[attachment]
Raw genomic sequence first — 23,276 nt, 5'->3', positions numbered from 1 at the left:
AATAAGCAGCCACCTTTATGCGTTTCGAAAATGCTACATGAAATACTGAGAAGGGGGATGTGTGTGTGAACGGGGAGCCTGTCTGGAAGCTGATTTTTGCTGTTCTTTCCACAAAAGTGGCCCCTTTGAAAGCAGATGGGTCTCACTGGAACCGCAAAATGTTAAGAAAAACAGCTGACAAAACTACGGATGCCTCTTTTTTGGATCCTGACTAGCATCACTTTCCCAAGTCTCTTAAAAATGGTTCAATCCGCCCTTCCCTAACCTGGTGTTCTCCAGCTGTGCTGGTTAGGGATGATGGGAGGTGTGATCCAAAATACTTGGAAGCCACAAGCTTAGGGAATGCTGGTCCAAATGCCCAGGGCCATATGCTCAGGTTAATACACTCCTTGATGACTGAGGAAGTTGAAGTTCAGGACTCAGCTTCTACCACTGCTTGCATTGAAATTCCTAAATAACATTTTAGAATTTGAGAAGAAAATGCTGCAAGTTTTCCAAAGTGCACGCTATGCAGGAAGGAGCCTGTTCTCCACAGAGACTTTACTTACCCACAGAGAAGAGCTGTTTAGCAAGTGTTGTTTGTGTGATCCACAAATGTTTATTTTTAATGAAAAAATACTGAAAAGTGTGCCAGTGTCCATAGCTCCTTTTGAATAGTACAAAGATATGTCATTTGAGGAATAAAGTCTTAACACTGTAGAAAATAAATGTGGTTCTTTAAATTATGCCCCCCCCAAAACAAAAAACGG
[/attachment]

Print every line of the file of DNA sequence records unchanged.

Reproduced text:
Raw genomic sequence first — 23,276 nt, 5'->3', positions numbered from 1 at the left:
AATAAGCAGCCACCTTTATGCGTTTCGAAAATGCTACATGAAATACTGAGAAGGGGGATGTGTGTGTGAACGGGGAGCCTGTCTGGAAGCTGATTTTTGCTGTTCTTTCCACAAAAGTGGCCCCTTTGAAAGCAGATGGGTCTCACTGGAACCGCAAAATGTTAAGAAAAACAGCTGACAAAACTACGGATGCCTCTTTTTTGGATCCTGACTAGCATCACTTTCCCAAGTCTCTTAAAAATGGTTCAATCCGCCCTTCCCTAACCTGGTGTTCTCCAGCTGTGCTGGTTAGGGATGATGGGAGGTGTGATCCAAAATACTTGGAAGCCACAAGCTTAGGGAATGCTGGTCCAAATGCCCAGGGCCATATGCTCAGGTTAATACACTCCTTGATGACTGAGGAAGTTGAAGTTCAGGACTCAGCTTCTACCACTGCTTGCATTGAAATTCCTAAATAACATTTTAGAATTTGAGAAGAAAATGCTGCAAGTTTTCCAAAGTGCACGCTATGCAGGAAGGAGCCTGTTCTCCACAGAGACTTTACTTACCCACAGAGAAGAGCTGTTTAGCAAGTGTTGTTTGTGTGATCCACAAATGTTTATTTTTAATGAAAAAATACTGAAAAGTGTGCCAGTGTCCATAGCTCCTTTTGAATAGTACAAAGATATGTCATTTGAGGAATAAAGTCTTAACACTGTAGAAAATAAATGTGGTTCTTTAAATTATGCCCCCCCCAAAACAAAAAACGG